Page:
SPUG: Newbie mod_perl q: When modules are loaded

Jonathan Gardner jgardner at jonathangardner.net
Mon May 10 12:57:24 CDT 2004

On Friday 07 May 2004 09:12 pm, Dan Sanderson wrote:
> Hi all -
> I'm getting started with mod_perl on a toy server I own.  (I have root
> and can modify Apache configuration, and can restart the web server.) 
> It's running Debian 3.0r2 stable, and I'm keeping it that way, which
> means I'm using Apache 1.3.26 and mod_perl 1.26.  I'm starting out with
> trying to use Apache::Registry to speed up regular Perl CGI scripts.
> I understand that mod_perl compiles and caches scripts and modules once
> on first load, and uses the cached versions on subsequent loads.

I'm going to be pedantic, but the end result will be less confusion, so it 
may be beneficial to all.

First off, mod_perl is an apache module that allows you to write perl code 
to plug into apache. Apache::Registry is a module that has a handler that 
can effectively "cache" CGI scripts.

You are going to have to grasp the mental concepts of how perl, Apache, and 
mod_perl work internally. This isn't too painful, but it will take some 
time. When you grasp these concepts, then you will be able to write your 
own apache modules and pretty much your own web server that behaves in the 
way you like. The investment is definitely worth it.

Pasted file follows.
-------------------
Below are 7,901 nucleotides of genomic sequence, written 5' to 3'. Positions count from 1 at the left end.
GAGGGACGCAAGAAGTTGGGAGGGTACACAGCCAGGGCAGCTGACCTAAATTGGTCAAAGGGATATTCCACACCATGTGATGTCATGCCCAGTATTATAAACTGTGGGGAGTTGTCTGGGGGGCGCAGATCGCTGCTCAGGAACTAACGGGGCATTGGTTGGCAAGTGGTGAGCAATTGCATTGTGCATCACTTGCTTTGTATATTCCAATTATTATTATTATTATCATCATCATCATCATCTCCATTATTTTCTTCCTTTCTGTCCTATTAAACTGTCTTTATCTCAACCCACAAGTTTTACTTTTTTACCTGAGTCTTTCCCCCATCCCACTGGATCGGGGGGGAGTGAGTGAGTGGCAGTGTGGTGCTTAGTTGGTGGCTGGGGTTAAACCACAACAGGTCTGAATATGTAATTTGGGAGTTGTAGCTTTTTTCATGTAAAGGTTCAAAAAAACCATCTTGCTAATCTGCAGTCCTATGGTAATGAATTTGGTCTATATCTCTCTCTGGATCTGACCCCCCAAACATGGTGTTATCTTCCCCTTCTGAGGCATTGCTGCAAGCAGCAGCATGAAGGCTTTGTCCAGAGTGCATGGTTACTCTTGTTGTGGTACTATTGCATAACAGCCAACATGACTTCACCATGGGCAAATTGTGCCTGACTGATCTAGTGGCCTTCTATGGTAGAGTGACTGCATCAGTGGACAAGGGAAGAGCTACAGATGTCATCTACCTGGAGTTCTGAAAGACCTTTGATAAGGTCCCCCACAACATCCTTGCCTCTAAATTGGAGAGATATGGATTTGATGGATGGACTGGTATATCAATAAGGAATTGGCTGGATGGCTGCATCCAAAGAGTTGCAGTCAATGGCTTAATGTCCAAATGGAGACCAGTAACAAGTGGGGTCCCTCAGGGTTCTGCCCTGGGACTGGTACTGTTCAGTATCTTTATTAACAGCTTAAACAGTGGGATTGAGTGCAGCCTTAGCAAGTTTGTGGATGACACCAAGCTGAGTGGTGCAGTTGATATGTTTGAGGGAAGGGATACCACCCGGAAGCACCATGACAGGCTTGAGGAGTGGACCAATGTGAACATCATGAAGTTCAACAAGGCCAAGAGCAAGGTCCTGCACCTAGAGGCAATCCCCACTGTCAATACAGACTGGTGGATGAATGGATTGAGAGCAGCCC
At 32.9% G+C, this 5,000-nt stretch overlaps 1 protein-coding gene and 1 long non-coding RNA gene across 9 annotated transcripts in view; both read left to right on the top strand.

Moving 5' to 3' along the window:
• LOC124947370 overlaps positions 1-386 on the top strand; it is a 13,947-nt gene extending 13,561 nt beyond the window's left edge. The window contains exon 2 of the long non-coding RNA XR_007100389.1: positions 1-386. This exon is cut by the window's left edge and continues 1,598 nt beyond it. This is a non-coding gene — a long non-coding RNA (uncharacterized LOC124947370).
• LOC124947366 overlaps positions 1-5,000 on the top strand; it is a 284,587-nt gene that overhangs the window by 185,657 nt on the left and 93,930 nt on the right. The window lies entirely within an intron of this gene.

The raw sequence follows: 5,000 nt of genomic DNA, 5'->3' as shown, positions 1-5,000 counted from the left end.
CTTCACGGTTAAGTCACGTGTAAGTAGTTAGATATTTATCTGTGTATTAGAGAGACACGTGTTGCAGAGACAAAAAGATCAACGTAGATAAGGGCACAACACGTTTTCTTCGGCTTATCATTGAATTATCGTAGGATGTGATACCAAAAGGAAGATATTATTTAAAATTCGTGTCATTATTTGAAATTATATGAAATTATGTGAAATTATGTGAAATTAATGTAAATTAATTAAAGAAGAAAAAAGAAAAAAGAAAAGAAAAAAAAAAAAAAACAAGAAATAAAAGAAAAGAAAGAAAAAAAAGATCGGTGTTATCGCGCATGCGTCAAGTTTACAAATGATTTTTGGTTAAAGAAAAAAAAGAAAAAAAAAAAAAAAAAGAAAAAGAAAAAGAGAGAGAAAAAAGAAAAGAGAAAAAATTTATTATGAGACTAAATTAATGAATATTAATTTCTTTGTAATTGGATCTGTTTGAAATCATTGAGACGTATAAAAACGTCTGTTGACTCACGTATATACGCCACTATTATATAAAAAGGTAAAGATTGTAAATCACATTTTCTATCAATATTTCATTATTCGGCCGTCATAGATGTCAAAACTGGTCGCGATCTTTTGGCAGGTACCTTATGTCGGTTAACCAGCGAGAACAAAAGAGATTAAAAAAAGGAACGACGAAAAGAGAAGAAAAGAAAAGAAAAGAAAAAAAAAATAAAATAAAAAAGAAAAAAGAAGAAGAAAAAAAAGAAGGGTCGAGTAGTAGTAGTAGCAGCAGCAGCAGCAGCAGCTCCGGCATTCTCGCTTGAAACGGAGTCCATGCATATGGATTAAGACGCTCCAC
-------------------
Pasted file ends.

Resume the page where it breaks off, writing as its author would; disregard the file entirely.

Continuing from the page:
> Given that mod_perl doesn't reload modules with a high performance
> configuration, what's the best way to refresh the cache when new modules
> are deployed (presumably from a test instance to a production instance)?

The way I believe is best is to have several seperate instances of apache 
running, one or more for each developer. Assign a port (or group of ports) 
for each developer, and have them set up their servers on their ports. It 
would be best to have each apache (production, developer, testing, etc...) 
work from the exact same module and code base. In other words, compile 
apache once and use that for everything.

When you make a module change, restart the server by stopping then starting 
it. It is important that you do not rely on StatINC. I have seen too many 
problems appear when a module has been reloaded into a state that isn't the 
same as the state when it is first loaded. In fact, I would recommend to do 
the same while modifying CGI's. Work from a clean slate.

> Is there a better way to configure a development instance of a mod_perl
> website to reload modules when they change, than StatINC?

No, not that I know of.

> The docs tentatively suggest a couple of other options, but I get the
> impression there is no official recommendation.  Is that about right? 

Yes. There is no other way that is really good.

> Is mod_perl 2 better at this?

mod_perl 2 is not ready for production yet, so it is irrelevant. Besides, 
loading modules is a perl thing, not a mod_perl one, so I don't see how 
mod_perl 2 could fix this. Rather, it would be StatINC that would fix it, 
if anything.

Jonathan Gardner
jgardner at jonathangardner.net

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